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Beriberi Causes

Beriberi is caused by a lack of vitamin B1, thiamine. It is common in people whose diet is comprised mainly of polished white rice, which has very low thiamine content because the thiamine-rich husk has been removed. It is also seen in chronic alcoholics with inadequate diets, as well as being an uncommon side effect of gastric bypass surgery. If an infant is mainly fed on the milk of a mother who is suffering from thiamine deficiency then that child may develop beriberi. The disease has been traditionally found in people from Asian countries (especially in the 19th century and before), because of those countries' reliance on white rice as a staple food. Beriberi is a nutritional disorder that is caused by deficiency of vitamin B and characterized by damage to nerves and heart; general symptoms include loss of appetite and feeling of lethargy.

Beriberi Definition

Beriberi is an ailment affecting the nervous system. It is caused by a deficiency in thiamine (vitamin B1). The etymology of the word is from a Sinhalese phrase meaning literally, "I cannot, I cannot", the word being repeated for emphasis.

Beriberi Symptoms and Signs

The symptoms of beriberi include weight loss, impaired sensory perception (or Wernicke's encephalopathy), emotional disturbances, weakness and pain in the limbs, and periods of irregular heart rate. Edema (or the swelling of bodily tissues) is common. In advanced cases of beriberi, the disease may cause heart failure leading to death. It may also increase the amount of pyruvic and lactic acids in the patient's blood. Two forms of the disease are wet beriberi and dry beriberi. Wet beriberi targets the heart and is sometimes fatal, as it causes a combination of heart failure and weakening of the capillary walls, which then leads to the peripheral tissues becoming edematous. Dry beriberi, on the other hand, causes wasting and partial paralysis of the muscles, resulting from peripheral nerves getting damaged. It is also known as endemic neuritis.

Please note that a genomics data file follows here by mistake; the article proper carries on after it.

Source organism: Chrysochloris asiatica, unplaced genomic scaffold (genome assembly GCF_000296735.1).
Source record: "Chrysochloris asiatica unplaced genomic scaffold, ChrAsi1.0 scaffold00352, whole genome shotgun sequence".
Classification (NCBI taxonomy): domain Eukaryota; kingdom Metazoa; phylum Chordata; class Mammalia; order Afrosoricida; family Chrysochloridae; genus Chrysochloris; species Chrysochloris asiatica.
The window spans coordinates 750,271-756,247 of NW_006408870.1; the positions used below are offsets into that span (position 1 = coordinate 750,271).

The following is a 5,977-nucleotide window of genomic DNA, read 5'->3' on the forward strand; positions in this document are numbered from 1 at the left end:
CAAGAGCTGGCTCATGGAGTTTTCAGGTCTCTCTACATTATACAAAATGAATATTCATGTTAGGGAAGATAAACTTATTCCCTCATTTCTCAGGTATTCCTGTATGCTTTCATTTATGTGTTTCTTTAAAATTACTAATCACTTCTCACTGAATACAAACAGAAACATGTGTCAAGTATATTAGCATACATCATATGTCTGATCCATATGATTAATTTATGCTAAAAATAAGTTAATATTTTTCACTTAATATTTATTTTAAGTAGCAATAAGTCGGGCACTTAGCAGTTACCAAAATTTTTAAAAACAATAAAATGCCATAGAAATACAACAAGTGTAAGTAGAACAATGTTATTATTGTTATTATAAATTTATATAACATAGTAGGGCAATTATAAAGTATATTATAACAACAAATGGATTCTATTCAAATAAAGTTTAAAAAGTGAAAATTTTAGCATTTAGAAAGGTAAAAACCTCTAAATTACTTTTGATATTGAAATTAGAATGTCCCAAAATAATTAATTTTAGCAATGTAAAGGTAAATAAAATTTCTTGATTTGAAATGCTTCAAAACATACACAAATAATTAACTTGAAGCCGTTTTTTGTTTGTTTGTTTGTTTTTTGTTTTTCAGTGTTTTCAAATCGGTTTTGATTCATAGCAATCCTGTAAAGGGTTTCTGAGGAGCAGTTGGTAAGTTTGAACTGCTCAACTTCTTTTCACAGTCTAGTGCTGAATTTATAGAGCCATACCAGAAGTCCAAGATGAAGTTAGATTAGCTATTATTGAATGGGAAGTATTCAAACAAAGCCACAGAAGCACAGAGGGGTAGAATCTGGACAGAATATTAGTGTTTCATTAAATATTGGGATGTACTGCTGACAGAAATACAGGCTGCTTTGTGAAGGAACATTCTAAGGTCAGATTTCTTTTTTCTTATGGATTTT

Beriberi Treatment

Treatment of beriberi is with thiamine hydrochloride, either in injection or tablet form. A fast and dramatic recovery within hours can be made when this is administered to patients with the disease, and their health can be transformed within an hour of administration of the treatment. Thiamine occurs naturally in unrefined cereals and fresh foods, particularly fresh meat, beans, green leafy vegetables, fruits, and dairy products. A high-protein diet, with adequate caloric intake, supplemented by B-complex vitamins for early symptoms is a good treatment for beriberi Thiamine-rich foods include pork, peas, wheat bran (cereals), oatmeal, and liver. Beriberi caused by alcoholism may require thiamine supplements or thiamine hydrochloride as part of a B-complex concentrate.

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